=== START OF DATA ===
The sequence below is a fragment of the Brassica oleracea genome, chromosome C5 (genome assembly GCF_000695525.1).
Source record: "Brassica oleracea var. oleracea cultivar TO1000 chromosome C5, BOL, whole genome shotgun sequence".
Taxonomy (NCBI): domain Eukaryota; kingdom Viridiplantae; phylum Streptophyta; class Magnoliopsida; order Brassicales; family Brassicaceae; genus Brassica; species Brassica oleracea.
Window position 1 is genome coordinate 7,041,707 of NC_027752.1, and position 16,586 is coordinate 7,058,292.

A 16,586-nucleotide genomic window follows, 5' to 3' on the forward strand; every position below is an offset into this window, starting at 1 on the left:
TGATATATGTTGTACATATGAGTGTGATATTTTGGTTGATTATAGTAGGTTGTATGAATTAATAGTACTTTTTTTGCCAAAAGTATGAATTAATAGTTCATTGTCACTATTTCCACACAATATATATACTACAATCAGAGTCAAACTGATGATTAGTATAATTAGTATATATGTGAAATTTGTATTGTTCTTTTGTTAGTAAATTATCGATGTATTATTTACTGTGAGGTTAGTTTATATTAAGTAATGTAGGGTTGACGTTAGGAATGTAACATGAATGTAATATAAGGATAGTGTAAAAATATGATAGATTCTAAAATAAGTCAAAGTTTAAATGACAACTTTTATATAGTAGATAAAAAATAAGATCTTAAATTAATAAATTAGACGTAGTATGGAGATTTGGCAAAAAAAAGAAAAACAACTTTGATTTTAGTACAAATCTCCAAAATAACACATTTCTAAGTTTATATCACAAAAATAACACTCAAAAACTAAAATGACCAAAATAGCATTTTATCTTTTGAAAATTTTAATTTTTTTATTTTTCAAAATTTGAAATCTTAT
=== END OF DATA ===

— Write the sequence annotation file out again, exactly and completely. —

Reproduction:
The sequence below is a fragment of the Brassica oleracea genome, chromosome C5 (genome assembly GCF_000695525.1).
Source record: "Brassica oleracea var. oleracea cultivar TO1000 chromosome C5, BOL, whole genome shotgun sequence".
Taxonomy (NCBI): domain Eukaryota; kingdom Viridiplantae; phylum Streptophyta; class Magnoliopsida; order Brassicales; family Brassicaceae; genus Brassica; species Brassica oleracea.
Window position 1 is genome coordinate 7,041,707 of NC_027752.1, and position 16,586 is coordinate 7,058,292.

A 16,586-nucleotide genomic window follows, 5' to 3' on the forward strand; every position below is an offset into this window, starting at 1 on the left:
TGATATATGTTGTACATATGAGTGTGATATTTTGGTTGATTATAGTAGGTTGTATGAATTAATAGTACTTTTTTTGCCAAAAGTATGAATTAATAGTTCATTGTCACTATTTCCACACAATATATATACTACAATCAGAGTCAAACTGATGATTAGTATAATTAGTATATATGTGAAATTTGTATTGTTCTTTTGTTAGTAAATTATCGATGTATTATTTACTGTGAGGTTAGTTTATATTAAGTAATGTAGGGTTGACGTTAGGAATGTAACATGAATGTAATATAAGGATAGTGTAAAAATATGATAGATTCTAAAATAAGTCAAAGTTTAAATGACAACTTTTATATAGTAGATAAAAAATAAGATCTTAAATTAATAAATTAGACGTAGTATGGAGATTTGGCAAAAAAAAGAAAAACAACTTTGATTTTAGTACAAATCTCCAAAATAACACATTTCTAAGTTTATATCACAAAAATAACACTCAAAAACTAAAATGACCAAAATAGCATTTTATCTTTTGAAAATTTTAATTTTTTTATTTTTCAAAATTTGAAATCTTAT